The important stuff was I read a story that began with really nasty and vulgar villains being jerks, had the heroes coming in the second act as a totally bad ass cavalry, featured an awesome fight where the bad guys got in just enough offense to keep it interesting but where the good guys really got showcased in all their coolness in a very “appeals to kids” way (Wolverine has claws! Storm shoots lightning! Colossus is made of metal! Havok’s power looks crazy!), then wrapped up nicely with the clear implication that more was to come but a sense of reader satisfaction with what I’d just gotten.

You hold this up against the Avengers issue I read where the heroes were wearing suits and ties and got beat up by a tiny lady-turned-sea monster while a bunch of subplots reached their midpoint in the background and you can see why I latched onto one and not the other. The X-Men absolutely seemed like the people I wanted to hang out with, tearing into a strange town Clint Eastwood style, cleaning it up, and putting the cherry on top by stealing the jerks’ own clubhouse for themselves; they were the cool older kids you always hoped would show up when you were getting picked on to bully the bullies and send them home crying.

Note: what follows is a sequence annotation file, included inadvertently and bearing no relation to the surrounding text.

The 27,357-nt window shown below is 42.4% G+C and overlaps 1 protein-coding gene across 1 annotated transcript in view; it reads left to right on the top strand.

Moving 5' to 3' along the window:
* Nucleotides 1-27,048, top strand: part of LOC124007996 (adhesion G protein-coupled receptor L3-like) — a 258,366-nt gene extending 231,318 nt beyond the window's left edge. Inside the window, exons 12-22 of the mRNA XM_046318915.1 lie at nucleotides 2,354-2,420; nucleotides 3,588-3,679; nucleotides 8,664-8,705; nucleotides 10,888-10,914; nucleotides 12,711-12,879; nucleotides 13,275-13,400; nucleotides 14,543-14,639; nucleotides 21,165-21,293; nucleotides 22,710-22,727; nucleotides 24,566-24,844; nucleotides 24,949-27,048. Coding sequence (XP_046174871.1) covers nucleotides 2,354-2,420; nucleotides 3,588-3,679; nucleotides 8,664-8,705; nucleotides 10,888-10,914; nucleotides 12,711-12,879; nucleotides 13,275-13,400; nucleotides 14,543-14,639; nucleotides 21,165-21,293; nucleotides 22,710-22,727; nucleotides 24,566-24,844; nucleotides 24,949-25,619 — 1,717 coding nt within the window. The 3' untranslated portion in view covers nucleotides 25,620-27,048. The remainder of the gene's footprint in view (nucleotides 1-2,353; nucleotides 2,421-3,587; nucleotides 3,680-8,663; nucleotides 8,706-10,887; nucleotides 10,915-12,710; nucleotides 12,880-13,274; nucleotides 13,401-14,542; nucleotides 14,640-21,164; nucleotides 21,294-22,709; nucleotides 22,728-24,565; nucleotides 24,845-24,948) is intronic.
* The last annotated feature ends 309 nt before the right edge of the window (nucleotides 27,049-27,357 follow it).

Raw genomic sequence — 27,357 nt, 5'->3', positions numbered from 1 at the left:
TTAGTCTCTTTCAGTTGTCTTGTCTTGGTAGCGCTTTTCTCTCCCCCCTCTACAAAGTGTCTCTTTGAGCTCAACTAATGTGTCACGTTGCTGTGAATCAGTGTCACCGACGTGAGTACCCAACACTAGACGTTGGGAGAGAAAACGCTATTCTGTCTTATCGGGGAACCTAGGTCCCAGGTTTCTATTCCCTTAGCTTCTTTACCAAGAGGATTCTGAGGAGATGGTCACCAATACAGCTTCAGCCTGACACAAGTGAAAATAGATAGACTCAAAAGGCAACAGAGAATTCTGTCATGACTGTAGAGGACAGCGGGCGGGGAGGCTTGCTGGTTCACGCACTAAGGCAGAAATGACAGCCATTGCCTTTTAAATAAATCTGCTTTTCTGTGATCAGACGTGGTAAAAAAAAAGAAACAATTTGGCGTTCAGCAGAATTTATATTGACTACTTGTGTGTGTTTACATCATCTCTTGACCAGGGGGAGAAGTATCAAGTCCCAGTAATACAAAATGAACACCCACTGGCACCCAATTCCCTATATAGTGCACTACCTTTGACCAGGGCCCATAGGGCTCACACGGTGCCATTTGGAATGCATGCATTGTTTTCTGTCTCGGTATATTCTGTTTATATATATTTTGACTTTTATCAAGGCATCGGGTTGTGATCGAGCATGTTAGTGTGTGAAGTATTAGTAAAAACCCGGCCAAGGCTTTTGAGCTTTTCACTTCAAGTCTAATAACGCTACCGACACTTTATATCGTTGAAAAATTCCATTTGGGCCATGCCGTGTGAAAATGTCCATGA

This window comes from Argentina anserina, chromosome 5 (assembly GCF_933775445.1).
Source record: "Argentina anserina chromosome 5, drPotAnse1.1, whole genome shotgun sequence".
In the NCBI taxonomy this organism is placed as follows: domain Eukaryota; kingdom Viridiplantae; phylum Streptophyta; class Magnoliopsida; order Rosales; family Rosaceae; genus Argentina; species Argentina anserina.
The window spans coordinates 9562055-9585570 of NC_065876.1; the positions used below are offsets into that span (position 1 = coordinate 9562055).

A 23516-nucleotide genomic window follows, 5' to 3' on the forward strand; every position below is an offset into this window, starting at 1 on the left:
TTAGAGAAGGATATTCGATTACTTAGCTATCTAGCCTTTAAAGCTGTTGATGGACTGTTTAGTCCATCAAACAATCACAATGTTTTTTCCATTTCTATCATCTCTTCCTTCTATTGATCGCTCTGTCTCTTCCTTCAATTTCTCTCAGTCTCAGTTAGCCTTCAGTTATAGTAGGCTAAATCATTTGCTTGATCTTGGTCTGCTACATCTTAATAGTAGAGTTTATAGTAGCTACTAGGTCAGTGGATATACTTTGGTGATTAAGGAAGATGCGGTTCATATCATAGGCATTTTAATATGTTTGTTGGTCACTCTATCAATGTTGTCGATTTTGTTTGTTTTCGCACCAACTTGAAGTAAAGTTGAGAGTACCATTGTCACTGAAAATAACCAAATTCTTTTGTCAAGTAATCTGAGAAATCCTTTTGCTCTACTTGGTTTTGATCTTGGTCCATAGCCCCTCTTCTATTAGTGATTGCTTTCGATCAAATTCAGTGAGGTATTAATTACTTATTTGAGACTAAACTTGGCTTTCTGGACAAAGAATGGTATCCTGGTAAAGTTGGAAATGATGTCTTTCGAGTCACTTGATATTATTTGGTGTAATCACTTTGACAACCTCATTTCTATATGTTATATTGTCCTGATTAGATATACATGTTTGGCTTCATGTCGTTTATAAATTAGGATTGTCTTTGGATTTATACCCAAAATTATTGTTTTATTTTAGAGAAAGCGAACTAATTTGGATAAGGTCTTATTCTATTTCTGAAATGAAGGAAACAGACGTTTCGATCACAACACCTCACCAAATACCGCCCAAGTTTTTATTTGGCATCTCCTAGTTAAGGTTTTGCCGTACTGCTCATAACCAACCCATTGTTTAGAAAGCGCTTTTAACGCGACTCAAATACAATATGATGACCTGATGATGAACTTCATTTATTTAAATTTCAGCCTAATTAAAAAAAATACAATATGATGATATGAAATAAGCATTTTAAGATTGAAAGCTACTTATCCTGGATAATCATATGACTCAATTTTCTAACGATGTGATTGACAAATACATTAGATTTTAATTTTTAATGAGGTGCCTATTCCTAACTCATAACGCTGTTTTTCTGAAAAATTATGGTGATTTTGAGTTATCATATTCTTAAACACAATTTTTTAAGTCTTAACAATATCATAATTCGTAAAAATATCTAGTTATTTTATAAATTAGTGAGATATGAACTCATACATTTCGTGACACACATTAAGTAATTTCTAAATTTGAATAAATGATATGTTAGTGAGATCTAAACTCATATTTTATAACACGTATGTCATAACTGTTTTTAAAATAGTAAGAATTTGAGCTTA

When I got into comics for real a few years later, I immediately gravitated toward the X-Men. Yes, it helped that guys like Jim Lee and Andy Kubert were drawing the book and it was like visual crack to me; yes it helped that crossovers like X-Cutioner’s Song (the greatest comic ever told) were at the height of their popularity and really appealed to me; and yes, it helped that they had an awesome cartoon. But at the end of the day, it was that first impression that not only hooked me there, but made me a fan for life. Every time I’d step away from comics, it would be the X-Men who I wouldn’t be able to resist checking in with and who brought me back, whether it was Onslaught and Joe Madureira in high school, Grant Morrison and Joe Casey (and X-Treme X-Men) in college or so on.